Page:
For a lot of readers, the gateway into a story is strong characters. They want someone to cheer on or they want someone to hate. We'll discuss the craft of writing a strong character from focusing on small details to how other elements (like plot, description, point of view, and tone) also work to make a character feel alive on the page. We'll read short stories and novel excerpts by authors such as Zora Neale Hurston, Kelly Link, Chekov, Jamel Brinkley, and Sally Rooney.
While this workshop is for writers at any level, students should come into the class with stories already written and ready to be workshopped. Students will have the opportunity to workshop at least twice, and can bring in short stories or excerpts from a longer work. This class will include reading assignments every week, so students should be prepared both for reading and craft discussions as well as class time dedicated to workshopping their writing and the work of their classmates.
Class meetings will be held over video chat, using Zoom accessed from your private class page. While you can use Zoom from your browser, we recommend downloading the Zoom desktop client so you have access to all platform features.
- Learn how to write engaging characters that feel alive on the page
- Consider how other craft elements are involved in creating believable characters
- Consider the relationship between character and story in your own writing
- Think deeply about the relationship between point of view and character
- Access to Catapult's list of writing opportunities and important submission deadlines, as well as a 10% discount on all future Catapult classes
Students will write two short stories or two novel excerpts (20 double-spaced pages or less) to be workshopped in class. Students will read up to 85 pages a week between assigned published work and their colleagues' stories.
Week One: Introductions, Ice Breaking, Workshop Schedule, Craft, Read Together
Week Two: Discussion of the idea of Thinking, Feeling, Reacting, Acting, Speaking on the page. Workshop Stories 1, 2, and 3 will be turned in.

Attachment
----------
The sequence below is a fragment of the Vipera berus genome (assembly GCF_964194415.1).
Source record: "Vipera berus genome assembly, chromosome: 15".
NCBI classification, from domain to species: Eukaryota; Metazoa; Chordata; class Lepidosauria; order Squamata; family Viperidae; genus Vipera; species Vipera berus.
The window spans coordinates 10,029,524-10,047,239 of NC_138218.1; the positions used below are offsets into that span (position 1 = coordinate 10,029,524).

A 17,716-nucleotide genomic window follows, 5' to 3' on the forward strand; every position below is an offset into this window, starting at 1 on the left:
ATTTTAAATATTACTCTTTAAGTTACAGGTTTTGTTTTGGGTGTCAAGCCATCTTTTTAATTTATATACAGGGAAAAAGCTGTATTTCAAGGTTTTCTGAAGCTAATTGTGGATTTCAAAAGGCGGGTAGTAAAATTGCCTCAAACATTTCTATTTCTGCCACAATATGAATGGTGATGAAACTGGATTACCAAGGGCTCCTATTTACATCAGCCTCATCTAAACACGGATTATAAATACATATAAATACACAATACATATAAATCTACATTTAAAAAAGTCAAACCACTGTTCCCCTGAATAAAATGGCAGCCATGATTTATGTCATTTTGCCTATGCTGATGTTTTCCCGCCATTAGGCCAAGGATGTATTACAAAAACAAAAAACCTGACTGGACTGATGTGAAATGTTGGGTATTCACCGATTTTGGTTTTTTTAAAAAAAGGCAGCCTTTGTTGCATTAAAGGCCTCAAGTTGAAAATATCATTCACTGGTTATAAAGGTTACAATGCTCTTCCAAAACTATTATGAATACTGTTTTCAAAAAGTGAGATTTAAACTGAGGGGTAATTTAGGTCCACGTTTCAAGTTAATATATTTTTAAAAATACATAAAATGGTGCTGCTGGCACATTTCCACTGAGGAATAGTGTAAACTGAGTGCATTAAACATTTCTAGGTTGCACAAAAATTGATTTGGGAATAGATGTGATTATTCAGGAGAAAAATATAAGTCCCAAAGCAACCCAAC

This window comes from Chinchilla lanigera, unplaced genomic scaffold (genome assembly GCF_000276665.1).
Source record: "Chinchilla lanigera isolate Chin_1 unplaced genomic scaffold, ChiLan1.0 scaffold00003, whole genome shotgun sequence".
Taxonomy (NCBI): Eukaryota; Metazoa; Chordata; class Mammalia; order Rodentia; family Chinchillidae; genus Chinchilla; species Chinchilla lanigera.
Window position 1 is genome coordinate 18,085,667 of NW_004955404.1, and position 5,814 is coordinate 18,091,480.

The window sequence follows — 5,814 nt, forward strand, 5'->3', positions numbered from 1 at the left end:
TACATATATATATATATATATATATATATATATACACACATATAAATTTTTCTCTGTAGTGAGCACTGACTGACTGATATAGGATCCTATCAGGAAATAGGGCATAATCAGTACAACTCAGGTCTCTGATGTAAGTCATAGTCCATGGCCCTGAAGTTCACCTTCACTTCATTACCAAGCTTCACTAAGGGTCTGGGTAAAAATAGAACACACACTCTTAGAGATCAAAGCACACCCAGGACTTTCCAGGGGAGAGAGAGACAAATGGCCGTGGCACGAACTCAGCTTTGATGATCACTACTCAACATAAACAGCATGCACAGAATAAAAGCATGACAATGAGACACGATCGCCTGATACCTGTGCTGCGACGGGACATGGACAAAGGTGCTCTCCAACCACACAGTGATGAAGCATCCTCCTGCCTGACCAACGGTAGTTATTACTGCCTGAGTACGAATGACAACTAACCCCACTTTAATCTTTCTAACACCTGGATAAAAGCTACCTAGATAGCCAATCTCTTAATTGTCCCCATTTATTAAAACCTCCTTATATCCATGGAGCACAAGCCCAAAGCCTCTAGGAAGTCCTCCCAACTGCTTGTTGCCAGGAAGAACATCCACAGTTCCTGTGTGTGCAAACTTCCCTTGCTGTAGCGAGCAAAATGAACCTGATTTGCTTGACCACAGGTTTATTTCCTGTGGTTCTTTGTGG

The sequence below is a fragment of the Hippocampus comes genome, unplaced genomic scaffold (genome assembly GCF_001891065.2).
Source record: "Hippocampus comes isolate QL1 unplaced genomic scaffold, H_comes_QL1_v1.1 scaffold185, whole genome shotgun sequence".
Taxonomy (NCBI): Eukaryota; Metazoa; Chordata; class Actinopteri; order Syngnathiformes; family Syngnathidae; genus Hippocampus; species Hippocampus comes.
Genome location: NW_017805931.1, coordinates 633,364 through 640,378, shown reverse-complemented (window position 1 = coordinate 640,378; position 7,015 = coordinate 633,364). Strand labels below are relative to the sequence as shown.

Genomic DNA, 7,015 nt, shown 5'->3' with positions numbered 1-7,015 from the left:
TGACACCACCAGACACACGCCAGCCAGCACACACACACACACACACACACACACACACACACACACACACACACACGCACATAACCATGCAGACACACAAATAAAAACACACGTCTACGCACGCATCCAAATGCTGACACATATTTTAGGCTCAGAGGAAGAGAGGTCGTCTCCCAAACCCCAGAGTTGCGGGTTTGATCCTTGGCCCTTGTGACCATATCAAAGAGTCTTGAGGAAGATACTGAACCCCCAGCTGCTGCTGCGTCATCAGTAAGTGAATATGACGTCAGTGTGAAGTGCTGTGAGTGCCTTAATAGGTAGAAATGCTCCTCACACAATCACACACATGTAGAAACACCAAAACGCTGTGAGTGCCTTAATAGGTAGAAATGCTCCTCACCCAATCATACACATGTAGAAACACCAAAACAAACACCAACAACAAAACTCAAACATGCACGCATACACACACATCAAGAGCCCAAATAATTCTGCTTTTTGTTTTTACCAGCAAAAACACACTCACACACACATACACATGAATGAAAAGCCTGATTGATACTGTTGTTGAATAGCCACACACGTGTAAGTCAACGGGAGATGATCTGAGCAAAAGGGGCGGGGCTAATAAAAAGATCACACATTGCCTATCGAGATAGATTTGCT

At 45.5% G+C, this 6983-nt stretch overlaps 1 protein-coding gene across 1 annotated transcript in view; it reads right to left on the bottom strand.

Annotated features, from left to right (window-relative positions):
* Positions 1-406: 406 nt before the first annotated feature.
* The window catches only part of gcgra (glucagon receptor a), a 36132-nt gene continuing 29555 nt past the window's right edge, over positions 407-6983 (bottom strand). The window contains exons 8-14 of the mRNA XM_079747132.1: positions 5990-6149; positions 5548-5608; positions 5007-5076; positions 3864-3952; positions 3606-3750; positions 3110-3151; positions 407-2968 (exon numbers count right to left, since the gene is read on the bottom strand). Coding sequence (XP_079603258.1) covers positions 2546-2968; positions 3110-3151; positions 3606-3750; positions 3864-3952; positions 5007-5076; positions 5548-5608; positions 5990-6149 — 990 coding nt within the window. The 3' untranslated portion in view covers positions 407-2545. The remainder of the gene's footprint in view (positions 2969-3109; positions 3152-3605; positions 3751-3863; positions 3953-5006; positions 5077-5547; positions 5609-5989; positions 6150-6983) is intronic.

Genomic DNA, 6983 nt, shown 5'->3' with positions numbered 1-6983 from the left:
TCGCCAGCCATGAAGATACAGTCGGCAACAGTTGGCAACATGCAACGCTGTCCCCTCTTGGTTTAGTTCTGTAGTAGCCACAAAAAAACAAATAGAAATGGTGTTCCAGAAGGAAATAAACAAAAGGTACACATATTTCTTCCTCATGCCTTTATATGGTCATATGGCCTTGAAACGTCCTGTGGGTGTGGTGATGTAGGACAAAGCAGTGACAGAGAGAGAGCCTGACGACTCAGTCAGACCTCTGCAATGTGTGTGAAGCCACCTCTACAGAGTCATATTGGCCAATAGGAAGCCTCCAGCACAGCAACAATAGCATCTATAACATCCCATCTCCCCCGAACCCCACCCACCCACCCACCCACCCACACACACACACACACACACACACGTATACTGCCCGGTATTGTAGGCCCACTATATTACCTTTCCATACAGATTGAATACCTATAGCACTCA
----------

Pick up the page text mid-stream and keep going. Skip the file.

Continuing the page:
Week Three: Students will have read first 3 workshop stories. Discussion of flash fiction. Discuss form, what is said and unsaid in prose. Workshop. Workshop Stories 4, 5, 6 will be turned in.
Week Four: Workshop stories 4-6. Stories 7, 8, 9 turned in. Discussion of the extraordinary and characters, symbiotic relationship between the two.
Week Five: Turn in workshop stories 10, 11, 12. Discuss character rules that can be broken and why. Workshops stories 7-9.
Week Six: Workshop stories 10-12. Discuss our thoughts overall on characters after an intensive six weeks. Final in-class writing exercise.
Megan Giddings' debut novel, Lakewood, was published by Amistad in March 2020. She is the fiction editor at The Offing and a features editor at The Rumpus. Her short stories have been recently published in Catapult, The Iowa Review, The Southeast Review, and Story. More about her can be found at www.megangiddings.com
“Both profoundly poetic and utterly compelling, Lakewood presents an intimate portrait of the physical and psychological trauma caused by the use of black people as test subjects for medical experiments in the United States and powerfully connects it to the broader legacy of environmental racism.”
“Megan Giddings’ LAKEWOOD is a gripping thriller of ideas in the tradition of Kazuo Ishiguro’s NEVER LET ME GO, depicting a terrifying world of public complicity and government-sponsored malpractice. Giddings asks: What happens when our want to be useful is weaponized against us, when the only way we see to help others is to invite harm upon ourselves? This is the rare debut that feels utterly of the now, unearthing our shared past even as it charges the reader to imagine and enact a better future, fast as they can.”
"Like Margaret Atwood’s THE HANDMAID'S TALE or Ira Levin’s THE STEPFORD WIVES, LAKEWOOD compels even as it unsettles. Megan Giddings writes with a scalpel and I’d follow her characters anywhere."
“An impressive debut. Megan Giddings has produced a novel of great emotional intensity. Her brilliant storytelling skills are on full display in this story which unfolds with subtle prose that deftly explores powerful themes of family, loss, responsibility, and friendship. Lena Johnson is a masterfully rendered protagonist, reminiscent of the characters of Toni Morrison, Gayl Jones and Jesmyn Ward, while appearing utterly new and fresh.”
"Megan is inspiring – she makes me want to be a better writer. She challenges your thinking without being confrontational."
"I was allowed to learn how to write in a nonjudgmental environment– one that valued creativity and openness. It was one that allowed me to explore my abilities as a writer and develop them. I was always motivated and excited. It sparked life in me that I had long forgotten in college. I was like a child once more– eager and excited, creative in endless ways. This creativity was fostered and natured– allowed to roam freely with great guidance."